After this brief introduction, we can start digging deeper on these projects similarities and specificities.

First, let’s go over what these artists share: Both were born in countries with a rough political history and a significant diaspora (which somehow they are part from), both are currently based in the U.S., globalization and its influence on identity are part of both personal quest, and both embrace technological and social practices’ languages and aesthetics (petition signing and Skype conversations) to create their pieces.

As there is some common ground between both pieces, there are also differences on the way they approach to the subject matter (understood as the intersection between identity, migration, and globalization). Dignity has no Nationality tries to detach identity from its geographical and national constrains. Can you hear me? explores the role of geographical distance in preserving identity, which in this case is not necessarily a national or geographical one, but one that builds up from personal, intimate relationships.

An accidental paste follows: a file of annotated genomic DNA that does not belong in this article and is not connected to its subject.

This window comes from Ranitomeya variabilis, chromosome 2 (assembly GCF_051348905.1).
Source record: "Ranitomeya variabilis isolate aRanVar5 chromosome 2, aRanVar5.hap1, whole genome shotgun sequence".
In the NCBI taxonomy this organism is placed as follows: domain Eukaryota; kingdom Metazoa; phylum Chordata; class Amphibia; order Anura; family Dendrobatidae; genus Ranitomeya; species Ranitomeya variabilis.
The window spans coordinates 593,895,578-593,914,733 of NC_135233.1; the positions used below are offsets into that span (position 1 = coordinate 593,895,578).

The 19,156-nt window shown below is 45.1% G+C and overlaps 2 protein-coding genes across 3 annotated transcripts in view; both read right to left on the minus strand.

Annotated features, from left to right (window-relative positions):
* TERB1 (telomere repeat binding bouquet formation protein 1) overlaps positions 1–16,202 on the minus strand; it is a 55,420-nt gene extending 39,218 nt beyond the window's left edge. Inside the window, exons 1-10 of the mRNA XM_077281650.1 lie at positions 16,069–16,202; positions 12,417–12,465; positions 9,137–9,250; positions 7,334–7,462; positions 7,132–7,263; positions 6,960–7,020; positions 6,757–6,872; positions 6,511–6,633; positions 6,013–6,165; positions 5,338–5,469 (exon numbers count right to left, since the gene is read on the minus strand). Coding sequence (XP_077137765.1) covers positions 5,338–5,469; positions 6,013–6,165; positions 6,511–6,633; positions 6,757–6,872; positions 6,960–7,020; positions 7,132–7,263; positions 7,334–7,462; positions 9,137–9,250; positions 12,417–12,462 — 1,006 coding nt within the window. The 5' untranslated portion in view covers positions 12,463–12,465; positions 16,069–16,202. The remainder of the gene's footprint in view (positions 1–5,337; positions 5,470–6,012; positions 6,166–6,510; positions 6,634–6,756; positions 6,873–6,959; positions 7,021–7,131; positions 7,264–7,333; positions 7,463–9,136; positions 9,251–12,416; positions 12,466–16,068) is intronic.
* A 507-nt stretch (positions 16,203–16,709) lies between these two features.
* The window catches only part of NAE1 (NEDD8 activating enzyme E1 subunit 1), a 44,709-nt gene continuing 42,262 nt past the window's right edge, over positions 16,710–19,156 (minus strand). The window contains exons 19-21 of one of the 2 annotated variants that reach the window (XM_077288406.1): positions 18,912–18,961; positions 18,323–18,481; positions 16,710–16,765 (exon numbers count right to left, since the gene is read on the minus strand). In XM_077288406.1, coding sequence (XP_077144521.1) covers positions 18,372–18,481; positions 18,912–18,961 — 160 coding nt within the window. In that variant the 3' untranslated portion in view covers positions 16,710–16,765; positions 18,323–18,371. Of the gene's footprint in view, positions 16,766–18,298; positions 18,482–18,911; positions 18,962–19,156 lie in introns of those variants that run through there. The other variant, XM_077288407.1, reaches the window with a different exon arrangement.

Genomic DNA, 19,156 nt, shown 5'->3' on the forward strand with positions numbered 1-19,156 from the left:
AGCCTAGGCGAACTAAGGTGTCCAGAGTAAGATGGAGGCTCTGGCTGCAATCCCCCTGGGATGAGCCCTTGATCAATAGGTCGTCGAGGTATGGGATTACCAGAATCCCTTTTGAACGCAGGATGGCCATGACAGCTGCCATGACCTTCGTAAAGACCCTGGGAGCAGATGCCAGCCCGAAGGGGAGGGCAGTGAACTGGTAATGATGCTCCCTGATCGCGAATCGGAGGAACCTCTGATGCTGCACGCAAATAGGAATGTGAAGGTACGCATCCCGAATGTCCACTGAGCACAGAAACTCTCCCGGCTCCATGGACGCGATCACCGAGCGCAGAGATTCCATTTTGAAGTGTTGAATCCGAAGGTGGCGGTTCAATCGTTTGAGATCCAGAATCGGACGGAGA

One could say these are variations on the same theme, but while Tania’s proposes a political approach, Jessica’s offers a more ludic one. The former poses again Debord’s and Benjamin’s questions about the role of art and its possibility to promote change. The latter puts those questions aside (at least in this particular piece) and focuses on the experience, on the now.

Bruguera’s and Kaire’s selected pieces ignite several reflections regarding the nature of art, its purposes, its formats, its environment. One thing is certain; a blog post is not enough to express the understanding one can get from posing both pieces “under the same Sun.